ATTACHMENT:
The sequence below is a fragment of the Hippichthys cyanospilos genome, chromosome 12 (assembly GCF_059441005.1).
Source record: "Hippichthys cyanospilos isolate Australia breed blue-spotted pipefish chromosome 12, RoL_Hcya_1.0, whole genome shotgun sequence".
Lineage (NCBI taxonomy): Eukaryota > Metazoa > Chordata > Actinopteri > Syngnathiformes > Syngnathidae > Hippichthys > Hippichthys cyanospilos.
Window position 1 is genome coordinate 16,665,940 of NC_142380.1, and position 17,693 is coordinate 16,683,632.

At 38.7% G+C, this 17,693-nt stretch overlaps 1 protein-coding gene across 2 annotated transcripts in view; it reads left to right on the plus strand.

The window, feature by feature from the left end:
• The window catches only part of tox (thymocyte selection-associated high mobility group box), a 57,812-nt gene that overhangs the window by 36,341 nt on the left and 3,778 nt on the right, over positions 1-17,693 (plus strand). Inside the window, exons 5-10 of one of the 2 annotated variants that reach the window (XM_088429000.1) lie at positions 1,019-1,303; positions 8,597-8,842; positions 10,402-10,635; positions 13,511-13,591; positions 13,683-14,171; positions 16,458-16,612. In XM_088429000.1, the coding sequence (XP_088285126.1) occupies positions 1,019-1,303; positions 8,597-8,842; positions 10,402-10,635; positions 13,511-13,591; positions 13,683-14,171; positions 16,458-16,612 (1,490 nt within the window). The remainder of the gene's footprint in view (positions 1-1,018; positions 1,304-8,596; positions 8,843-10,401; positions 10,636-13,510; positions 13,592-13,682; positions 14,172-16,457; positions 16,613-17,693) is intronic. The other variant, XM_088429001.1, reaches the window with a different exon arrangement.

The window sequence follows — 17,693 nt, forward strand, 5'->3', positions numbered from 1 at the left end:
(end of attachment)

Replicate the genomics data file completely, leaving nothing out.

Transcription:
The sequence below is a fragment of the Hippichthys cyanospilos genome, chromosome 12 (assembly GCF_059441005.1).
Source record: "Hippichthys cyanospilos isolate Australia breed blue-spotted pipefish chromosome 12, RoL_Hcya_1.0, whole genome shotgun sequence".
Lineage (NCBI taxonomy): Eukaryota > Metazoa > Chordata > Actinopteri > Syngnathiformes > Syngnathidae > Hippichthys > Hippichthys cyanospilos.
Window position 1 is genome coordinate 16,665,940 of NC_142380.1, and position 17,693 is coordinate 16,683,632.

At 38.7% G+C, this 17,693-nt stretch overlaps 1 protein-coding gene across 2 annotated transcripts in view; it reads left to right on the plus strand.

The window, feature by feature from the left end:
• The window catches only part of tox (thymocyte selection-associated high mobility group box), a 57,812-nt gene that overhangs the window by 36,341 nt on the left and 3,778 nt on the right, over positions 1-17,693 (plus strand). Inside the window, exons 5-10 of one of the 2 annotated variants that reach the window (XM_088429000.1) lie at positions 1,019-1,303; positions 8,597-8,842; positions 10,402-10,635; positions 13,511-13,591; positions 13,683-14,171; positions 16,458-16,612. In XM_088429000.1, the coding sequence (XP_088285126.1) occupies positions 1,019-1,303; positions 8,597-8,842; positions 10,402-10,635; positions 13,511-13,591; positions 13,683-14,171; positions 16,458-16,612 (1,490 nt within the window). The remainder of the gene's footprint in view (positions 1-1,018; positions 1,304-8,596; positions 8,843-10,401; positions 10,636-13,510; positions 13,592-13,682; positions 14,172-16,457; positions 16,613-17,693) is intronic. The other variant, XM_088429001.1, reaches the window with a different exon arrangement.

The window sequence follows — 17,693 nt, forward strand, 5'->3', positions numbered from 1 at the left end: